I am a Black queer Southerner who managed to get clear about my trans identity while I was in seminary. I've always known, but wasn't really able to say yes to myself until after I'd said yes to an understanding of faith whose foundation is unconditional love and a desire for truth. So I'm a Universalist pastor who's gotten to do beautiful ministry in Quaker, Christian, and Unitarian Universalist communities, primarily around congregational engagement and radical welcome of folks of all genders and sexualities. I currently serve as a worship and spiritual care minister, and I'm on the visioning team for an emerging spiritual community in Durham, NC called The Clearing. At the core of ministry for me is cultivating spiritual spaces that honor all of who we are, especially spaces that center and celebrate POC, queer and trans lives and leadership. And the best part is that I get to do all of this and be a husband to a wonderful human, a daddy to an incredible toddler, and a member of a community that loves and cares deeply for me and my family.

What, in your experiences, have been some of the biggest accomplishments for the trans community?

One of the most amazing accomplishments I have found are the many opportunities that have been developed for trans youth to come together with their families to support and learn from one another. I'm thinking of the Philly Trans Health Conference and other such gatherings. These are healing events for our folks, and it's especially nice to know how accessible they can be in terms of cost. Here in North Carolina, trans communities have been finding spaces and place to connect and care for one another in ways that highlight our brilliance and resilience, especially in the aftermath of laws like HB2 being passed.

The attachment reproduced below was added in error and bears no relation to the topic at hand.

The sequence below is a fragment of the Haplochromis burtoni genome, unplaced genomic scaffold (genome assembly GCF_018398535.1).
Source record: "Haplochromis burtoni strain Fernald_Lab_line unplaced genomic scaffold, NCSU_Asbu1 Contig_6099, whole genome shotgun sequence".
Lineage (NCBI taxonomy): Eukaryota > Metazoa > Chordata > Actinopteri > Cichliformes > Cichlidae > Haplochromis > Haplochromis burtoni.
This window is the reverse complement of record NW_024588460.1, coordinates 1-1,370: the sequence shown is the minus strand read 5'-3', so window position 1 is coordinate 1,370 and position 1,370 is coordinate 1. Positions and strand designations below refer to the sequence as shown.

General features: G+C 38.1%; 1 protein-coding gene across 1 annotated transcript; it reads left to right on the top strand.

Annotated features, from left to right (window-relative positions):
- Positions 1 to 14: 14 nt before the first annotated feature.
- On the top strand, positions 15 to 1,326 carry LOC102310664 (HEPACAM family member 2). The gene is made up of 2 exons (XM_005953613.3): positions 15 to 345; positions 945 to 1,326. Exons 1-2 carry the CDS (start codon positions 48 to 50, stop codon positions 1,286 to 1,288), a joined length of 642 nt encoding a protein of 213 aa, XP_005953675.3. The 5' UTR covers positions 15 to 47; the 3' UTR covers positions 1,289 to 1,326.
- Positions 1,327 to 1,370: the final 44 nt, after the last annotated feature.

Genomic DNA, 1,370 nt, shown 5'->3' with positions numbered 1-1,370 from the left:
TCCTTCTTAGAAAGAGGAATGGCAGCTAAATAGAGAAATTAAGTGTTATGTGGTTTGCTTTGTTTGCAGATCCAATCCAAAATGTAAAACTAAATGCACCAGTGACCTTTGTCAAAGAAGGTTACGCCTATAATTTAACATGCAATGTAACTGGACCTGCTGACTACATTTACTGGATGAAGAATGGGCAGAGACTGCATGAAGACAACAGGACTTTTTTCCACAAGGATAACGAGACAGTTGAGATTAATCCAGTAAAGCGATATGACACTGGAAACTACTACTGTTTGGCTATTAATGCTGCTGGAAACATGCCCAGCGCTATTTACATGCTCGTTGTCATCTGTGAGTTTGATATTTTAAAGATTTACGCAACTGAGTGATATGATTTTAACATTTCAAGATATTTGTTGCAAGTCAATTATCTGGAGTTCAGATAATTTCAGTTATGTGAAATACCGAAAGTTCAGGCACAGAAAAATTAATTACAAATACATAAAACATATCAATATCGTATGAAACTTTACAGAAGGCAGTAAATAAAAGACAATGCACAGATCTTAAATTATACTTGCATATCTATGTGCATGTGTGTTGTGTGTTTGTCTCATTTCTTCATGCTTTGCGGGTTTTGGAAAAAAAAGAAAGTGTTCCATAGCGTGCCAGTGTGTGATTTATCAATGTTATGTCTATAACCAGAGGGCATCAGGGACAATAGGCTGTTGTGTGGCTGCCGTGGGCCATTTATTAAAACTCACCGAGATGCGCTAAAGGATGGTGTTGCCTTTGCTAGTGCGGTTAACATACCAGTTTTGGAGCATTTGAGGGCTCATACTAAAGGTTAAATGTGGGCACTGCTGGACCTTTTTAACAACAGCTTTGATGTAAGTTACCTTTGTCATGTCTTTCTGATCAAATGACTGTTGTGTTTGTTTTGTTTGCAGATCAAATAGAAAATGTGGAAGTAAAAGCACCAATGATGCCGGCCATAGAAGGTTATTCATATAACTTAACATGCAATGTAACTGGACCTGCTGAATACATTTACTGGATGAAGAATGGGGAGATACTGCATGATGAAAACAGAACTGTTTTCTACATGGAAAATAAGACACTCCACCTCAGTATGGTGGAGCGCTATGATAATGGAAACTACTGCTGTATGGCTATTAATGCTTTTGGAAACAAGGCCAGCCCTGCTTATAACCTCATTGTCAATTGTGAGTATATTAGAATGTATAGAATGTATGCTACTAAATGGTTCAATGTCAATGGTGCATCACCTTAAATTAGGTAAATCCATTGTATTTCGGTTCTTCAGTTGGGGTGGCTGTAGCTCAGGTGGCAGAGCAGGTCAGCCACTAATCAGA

Where do we (racial justice & social justice movements) still have a lot of work to do?

Too many LGBTQ organizations don't respect or put at the center the brilliance of trans people. And too many individuals and organizations, more broadly, have no understanding of what doing movement work at the intersections actually means. And if they do understand it, they're not willing to do what it takes to ensure that the complexities of race, gender, sexuality, ability, and income level are taken into account when doing their work.

On Transgender Day of Visibility, what is one word, or one message, you want others to hear?

You are powerful... settle into that power - the power that liberates, not the power that oppresses - with all of your ability and available senses. Your witness will save lives.

 

Learn more about Transgender Day of Visibility at http://tdov.org/